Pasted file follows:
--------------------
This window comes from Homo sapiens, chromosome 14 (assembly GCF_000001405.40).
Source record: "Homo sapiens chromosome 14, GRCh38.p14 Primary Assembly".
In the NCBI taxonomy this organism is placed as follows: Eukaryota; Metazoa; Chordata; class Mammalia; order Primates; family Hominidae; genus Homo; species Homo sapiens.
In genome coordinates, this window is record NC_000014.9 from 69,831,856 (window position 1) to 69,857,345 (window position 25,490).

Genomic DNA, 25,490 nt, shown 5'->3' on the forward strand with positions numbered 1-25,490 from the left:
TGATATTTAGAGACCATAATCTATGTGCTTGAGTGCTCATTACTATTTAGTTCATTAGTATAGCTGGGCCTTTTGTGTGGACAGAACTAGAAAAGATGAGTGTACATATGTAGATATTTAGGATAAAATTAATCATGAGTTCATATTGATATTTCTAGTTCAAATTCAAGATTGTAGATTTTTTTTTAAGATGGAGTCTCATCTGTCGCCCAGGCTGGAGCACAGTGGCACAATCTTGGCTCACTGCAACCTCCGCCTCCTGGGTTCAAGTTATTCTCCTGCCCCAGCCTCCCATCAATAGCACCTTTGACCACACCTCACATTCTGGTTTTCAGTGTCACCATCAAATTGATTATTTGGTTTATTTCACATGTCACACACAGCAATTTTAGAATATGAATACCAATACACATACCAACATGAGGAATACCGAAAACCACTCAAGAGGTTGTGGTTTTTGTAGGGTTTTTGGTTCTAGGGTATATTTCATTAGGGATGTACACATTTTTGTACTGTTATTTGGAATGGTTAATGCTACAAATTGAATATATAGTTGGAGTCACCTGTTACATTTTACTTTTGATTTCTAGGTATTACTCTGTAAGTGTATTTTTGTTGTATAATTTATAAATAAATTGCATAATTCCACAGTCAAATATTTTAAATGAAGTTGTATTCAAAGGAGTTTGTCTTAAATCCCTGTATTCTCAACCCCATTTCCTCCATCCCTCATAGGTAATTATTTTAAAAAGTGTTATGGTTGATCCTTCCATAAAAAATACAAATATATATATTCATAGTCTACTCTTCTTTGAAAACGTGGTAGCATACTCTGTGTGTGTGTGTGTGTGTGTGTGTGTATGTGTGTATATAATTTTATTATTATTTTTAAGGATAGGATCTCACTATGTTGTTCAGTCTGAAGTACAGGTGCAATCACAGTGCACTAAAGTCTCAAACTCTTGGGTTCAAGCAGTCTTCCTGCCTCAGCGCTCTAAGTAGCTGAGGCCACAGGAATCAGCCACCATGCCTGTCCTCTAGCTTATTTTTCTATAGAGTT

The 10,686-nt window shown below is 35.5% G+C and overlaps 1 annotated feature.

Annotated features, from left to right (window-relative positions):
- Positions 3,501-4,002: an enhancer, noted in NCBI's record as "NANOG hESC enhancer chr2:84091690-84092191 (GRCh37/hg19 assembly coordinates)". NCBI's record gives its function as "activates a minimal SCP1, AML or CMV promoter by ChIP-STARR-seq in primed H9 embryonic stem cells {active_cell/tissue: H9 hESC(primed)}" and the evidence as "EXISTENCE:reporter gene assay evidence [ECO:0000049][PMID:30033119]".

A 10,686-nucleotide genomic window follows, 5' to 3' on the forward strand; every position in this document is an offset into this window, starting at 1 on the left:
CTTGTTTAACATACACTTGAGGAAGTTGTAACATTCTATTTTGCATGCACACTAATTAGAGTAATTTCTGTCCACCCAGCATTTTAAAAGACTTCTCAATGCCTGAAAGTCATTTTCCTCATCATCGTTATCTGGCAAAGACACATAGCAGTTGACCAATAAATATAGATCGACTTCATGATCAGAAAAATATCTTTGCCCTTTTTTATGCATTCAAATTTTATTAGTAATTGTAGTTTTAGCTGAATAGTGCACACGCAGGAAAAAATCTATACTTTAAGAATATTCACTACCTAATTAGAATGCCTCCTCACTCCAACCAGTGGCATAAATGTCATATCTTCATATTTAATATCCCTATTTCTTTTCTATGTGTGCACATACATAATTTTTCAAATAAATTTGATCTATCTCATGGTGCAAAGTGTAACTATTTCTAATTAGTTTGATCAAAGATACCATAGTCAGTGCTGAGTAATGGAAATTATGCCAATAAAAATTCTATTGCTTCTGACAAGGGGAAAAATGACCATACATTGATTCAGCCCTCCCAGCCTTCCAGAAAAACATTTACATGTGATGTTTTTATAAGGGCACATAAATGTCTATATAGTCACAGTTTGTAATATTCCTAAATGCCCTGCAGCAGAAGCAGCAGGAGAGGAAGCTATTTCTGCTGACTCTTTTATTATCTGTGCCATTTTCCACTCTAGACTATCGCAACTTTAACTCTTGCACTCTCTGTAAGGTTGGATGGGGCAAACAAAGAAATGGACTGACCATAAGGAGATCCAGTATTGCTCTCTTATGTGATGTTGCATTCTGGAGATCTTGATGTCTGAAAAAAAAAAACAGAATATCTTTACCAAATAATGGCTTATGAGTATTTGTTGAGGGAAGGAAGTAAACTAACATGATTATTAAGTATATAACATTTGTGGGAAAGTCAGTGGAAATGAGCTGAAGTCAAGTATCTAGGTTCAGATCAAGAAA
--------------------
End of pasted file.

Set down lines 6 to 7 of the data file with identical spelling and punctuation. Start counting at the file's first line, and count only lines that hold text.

TGATATTTAGAGACCATAATCTATGTGCTTGAGTGCTCATTACTATTTAGTTCATTAGTATAGCTGGGCCTTTTGTGTGGACAGAACTAGAAAAGATGAGTGTACATATGTAGATATTTAGGATAAAATTAATCATGAGTTCATATTGATATTTCTAGTTCAAATTCAAGATTGTAGATTTTTTTTTAAGATGGAGTCTCATCTGTCGCCCAGGCTGGAGCACAGTGGCACAATCTTGGCTCACTGCAACCTCCGCCTCCTGGGTTCAAGTTATTCTCCTGCCCCAGCCTCCCATCAATAGCACCTTTGACCACACCTCACATTCTGGTTTTCAGTGTCACCATCAAATTGATTATTTGGTTTATTTCACATGTCACACACAGCAATTTTAGAATATGAATACCAATACACATACCAACATGAGGAATACCGAAAACCACTCAAGAGGTTGTGGTTTTTGTAGGGTTTTTGGTTCTAGGGTATATTTCATTAGGGATGTACACATTTTTGTACTGTTATTTGGAATGGTTAATGCTACAAATTGAATATATAGTTGGAGTCACCTGTTACATTTTACTTTTGATTTCTAGGTATTACTCTGTAAGTGTATTTTTGTTGTATAATTTATAAATAAATTGCATAATTCCACAGTCAAATATTTTAAATGAAGTTGTATTCAAAGGAGTTTGTCTTAAATCCCTGTATTCTCAACCCCATTTCCTCCATCCCTCATAGGTAATTATTTTAAAAAGTGTTATGGTTGATCCTTCCATAAAAAATACAAATATATATATTCATAGTCTACTCTTCTTTGAAAACGTGGTAGCATACTCTGTGTGTGTGTGTGTGTGTGTGTGTGTATGTGTGTATATAATTTTATTATTATTTTTAAGGATAGGATCTCACTATGTTGTTCAGTCTGAAGTACAGGTGCAATCACAGTGCACTAAAGTCTCAAACTCTTGGGTTCAAGCAGTCTTCCTGCCTCAGCGCTCTAAGTAGCTGAGGCCACAGGAATCAGCCACCATGCCTGTCCTCTAGCTTATTTTTCTATAGAGTT

The 10,686-nt window shown below is 35.5% G+C and overlaps 1 annotated feature.